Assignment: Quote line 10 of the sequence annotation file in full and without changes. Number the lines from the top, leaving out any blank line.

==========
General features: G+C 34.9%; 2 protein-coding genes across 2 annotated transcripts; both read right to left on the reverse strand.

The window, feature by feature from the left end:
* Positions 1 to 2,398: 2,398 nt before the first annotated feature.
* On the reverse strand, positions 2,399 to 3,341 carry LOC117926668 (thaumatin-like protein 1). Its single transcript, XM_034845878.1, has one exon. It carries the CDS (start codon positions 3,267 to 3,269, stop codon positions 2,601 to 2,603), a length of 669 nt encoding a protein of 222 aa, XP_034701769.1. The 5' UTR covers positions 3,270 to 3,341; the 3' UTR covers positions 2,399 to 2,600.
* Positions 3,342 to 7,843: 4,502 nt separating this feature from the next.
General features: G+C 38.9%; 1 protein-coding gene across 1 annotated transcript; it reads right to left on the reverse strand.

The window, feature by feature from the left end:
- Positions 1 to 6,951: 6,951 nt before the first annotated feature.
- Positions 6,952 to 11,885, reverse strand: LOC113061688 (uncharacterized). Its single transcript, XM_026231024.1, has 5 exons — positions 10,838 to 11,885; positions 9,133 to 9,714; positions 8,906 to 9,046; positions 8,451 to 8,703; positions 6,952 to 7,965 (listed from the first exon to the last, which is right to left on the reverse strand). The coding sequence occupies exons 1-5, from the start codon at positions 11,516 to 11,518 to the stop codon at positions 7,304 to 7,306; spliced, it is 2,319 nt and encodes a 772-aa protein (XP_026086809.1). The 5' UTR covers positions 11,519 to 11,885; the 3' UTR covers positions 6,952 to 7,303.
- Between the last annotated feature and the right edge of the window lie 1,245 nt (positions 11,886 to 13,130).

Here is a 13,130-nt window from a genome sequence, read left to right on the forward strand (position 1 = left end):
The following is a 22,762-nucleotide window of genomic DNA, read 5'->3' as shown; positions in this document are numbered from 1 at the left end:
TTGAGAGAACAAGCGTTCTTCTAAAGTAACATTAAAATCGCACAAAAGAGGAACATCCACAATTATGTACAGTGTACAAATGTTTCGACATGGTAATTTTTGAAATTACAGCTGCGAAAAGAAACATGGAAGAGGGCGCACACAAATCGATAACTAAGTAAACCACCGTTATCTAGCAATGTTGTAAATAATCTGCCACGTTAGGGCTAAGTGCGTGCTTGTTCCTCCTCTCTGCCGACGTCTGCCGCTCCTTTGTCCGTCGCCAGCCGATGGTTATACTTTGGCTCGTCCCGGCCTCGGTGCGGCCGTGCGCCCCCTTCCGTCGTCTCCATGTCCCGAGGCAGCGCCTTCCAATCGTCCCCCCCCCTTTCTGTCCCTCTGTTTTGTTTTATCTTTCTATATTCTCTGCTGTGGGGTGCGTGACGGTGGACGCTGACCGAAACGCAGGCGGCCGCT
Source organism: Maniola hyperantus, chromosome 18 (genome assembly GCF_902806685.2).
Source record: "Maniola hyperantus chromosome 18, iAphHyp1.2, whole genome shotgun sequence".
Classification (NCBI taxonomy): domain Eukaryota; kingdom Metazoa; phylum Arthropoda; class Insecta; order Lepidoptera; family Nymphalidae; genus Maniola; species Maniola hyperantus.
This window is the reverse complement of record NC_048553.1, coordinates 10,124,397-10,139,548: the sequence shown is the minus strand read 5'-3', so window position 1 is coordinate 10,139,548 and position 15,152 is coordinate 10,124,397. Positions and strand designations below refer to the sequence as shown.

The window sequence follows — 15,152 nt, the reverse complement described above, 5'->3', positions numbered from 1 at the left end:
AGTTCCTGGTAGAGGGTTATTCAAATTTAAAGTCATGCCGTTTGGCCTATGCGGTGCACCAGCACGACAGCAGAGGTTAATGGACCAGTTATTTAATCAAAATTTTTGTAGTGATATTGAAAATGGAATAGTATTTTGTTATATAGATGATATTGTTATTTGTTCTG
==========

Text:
- Between the last annotated feature and the right edge of the window lie 1,245 nt (positions 11,886 to 13,130).